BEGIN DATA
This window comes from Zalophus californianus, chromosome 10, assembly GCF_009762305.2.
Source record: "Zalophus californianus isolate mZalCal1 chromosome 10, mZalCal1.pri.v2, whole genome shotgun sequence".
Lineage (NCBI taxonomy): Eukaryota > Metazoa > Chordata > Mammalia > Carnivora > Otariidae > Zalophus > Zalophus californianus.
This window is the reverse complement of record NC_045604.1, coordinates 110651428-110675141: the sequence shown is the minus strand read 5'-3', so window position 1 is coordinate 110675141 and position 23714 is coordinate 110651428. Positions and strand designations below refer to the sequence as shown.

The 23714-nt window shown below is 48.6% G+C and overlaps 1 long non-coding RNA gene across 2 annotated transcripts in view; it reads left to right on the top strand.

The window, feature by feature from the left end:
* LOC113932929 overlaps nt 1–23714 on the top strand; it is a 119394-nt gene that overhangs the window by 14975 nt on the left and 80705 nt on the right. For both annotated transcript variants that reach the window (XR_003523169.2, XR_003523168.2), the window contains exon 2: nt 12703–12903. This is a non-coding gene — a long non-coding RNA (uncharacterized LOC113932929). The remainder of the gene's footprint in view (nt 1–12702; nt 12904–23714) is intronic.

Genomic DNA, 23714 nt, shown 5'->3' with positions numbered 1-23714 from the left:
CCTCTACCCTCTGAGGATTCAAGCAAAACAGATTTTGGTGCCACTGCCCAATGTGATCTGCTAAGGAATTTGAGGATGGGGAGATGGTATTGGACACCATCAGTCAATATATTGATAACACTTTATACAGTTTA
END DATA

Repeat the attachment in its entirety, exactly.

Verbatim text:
This window comes from Zalophus californianus, chromosome 10, assembly GCF_009762305.2.
Source record: "Zalophus californianus isolate mZalCal1 chromosome 10, mZalCal1.pri.v2, whole genome shotgun sequence".
Lineage (NCBI taxonomy): Eukaryota > Metazoa > Chordata > Mammalia > Carnivora > Otariidae > Zalophus > Zalophus californianus.
This window is the reverse complement of record NC_045604.1, coordinates 110651428-110675141: the sequence shown is the minus strand read 5'-3', so window position 1 is coordinate 110675141 and position 23714 is coordinate 110651428. Positions and strand designations below refer to the sequence as shown.

The 23714-nt window shown below is 48.6% G+C and overlaps 1 long non-coding RNA gene across 2 annotated transcripts in view; it reads left to right on the top strand.

The window, feature by feature from the left end:
* LOC113932929 overlaps nt 1–23714 on the top strand; it is a 119394-nt gene that overhangs the window by 14975 nt on the left and 80705 nt on the right. For both annotated transcript variants that reach the window (XR_003523169.2, XR_003523168.2), the window contains exon 2: nt 12703–12903. This is a non-coding gene — a long non-coding RNA (uncharacterized LOC113932929). The remainder of the gene's footprint in view (nt 1–12702; nt 12904–23714) is intronic.

Genomic DNA, 23714 nt, shown 5'->3' with positions numbered 1-23714 from the left:
CCTCTACCCTCTGAGGATTCAAGCAAAACAGATTTTGGTGCCACTGCCCAATGTGATCTGCTAAGGAATTTGAGGATGGGGAGATGGTATTGGACACCATCAGTCAATATATTGATAACACTTTATACAGTTTA